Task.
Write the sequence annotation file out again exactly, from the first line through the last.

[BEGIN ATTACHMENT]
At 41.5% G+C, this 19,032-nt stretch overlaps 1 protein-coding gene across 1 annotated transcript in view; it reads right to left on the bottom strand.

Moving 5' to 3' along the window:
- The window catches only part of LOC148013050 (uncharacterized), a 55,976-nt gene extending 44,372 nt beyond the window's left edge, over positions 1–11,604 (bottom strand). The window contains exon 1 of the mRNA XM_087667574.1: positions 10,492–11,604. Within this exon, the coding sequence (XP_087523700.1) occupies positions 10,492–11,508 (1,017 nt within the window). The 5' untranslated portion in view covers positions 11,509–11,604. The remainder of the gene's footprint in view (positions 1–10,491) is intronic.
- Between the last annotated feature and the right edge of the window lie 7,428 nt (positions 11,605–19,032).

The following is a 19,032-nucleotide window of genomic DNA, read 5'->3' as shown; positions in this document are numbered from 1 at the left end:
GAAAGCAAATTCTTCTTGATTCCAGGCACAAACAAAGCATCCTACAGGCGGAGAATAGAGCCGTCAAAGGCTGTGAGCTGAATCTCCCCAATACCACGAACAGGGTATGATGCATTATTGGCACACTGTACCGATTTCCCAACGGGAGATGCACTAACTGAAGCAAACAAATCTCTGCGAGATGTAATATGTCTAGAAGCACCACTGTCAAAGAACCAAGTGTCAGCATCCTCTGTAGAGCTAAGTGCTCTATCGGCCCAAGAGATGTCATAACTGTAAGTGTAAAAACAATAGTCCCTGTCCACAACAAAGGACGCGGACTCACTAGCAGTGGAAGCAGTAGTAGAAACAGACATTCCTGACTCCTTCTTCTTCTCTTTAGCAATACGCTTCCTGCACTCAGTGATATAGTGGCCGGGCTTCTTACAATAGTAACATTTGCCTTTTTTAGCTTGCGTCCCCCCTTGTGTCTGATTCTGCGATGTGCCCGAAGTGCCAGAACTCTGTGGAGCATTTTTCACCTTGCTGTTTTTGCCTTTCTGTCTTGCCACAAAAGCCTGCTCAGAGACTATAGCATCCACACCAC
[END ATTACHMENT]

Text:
At 41.5% G+C, this 19,032-nt stretch overlaps 1 protein-coding gene across 1 annotated transcript in view; it reads right to left on the bottom strand.

Moving 5' to 3' along the window:
- The window catches only part of LOC148013050 (uncharacterized), a 55,976-nt gene extending 44,372 nt beyond the window's left edge, over positions 1–11,604 (bottom strand). The window contains exon 1 of the mRNA XM_087667574.1: positions 10,492–11,604. Within this exon, the coding sequence (XP_087523700.1) occupies positions 10,492–11,508 (1,017 nt within the window). The 5' untranslated portion in view covers positions 11,509–11,604. The remainder of the gene's footprint in view (positions 1–10,491) is intronic.
- Between the last annotated feature and the right edge of the window lie 7,428 nt (positions 11,605–19,032).

The following is a 19,032-nucleotide window of genomic DNA, read 5'->3' as shown; positions in this document are numbered from 1 at the left end:
GAAAGCAAATTCTTCTTGATTCCAGGCACAAACAAAGCATCCTACAGGCGGAGAATAGAGCCGTCAAAGGCTGTGAGCTGAATCTCCCCAATACCACGAACAGGGTATGATGCATTATTGGCACACTGTACCGATTTCCCAACGGGAGATGCACTAACTGAAGCAAACAAATCTCTGCGAGATGTAATATGTCTAGAAGCACCACTGTCAAAGAACCAAGTGTCAGCATCCTCTGTAGAGCTAAGTGCTCTATCGGCCCAAGAGATGTCATAACTGTAAGTGTAAAAACAATAGTCCCTGTCCACAACAAAGGACGCGGACTCACTAGCAGTGGAAGCAGTAGTAGAAACAGACATTCCTGACTCCTTCTTCTTCTCTTTAGCAATACGCTTCCTGCACTCAGTGATATAGTGGCCGGGCTTCTTACAATAGTAACATTTGCCTTTTTTAGCTTGCGTCCCCCCTTGTGTCTGATTCTGCGATGTGCCCGAAGTGCCAGAACTCTGTGGAGCATTTTTCACCTTGCTGTTTTTGCCTTTCTGTCTTGCCACAAAAGCCTGCTCAGAGACTATAGCATCCACACCAC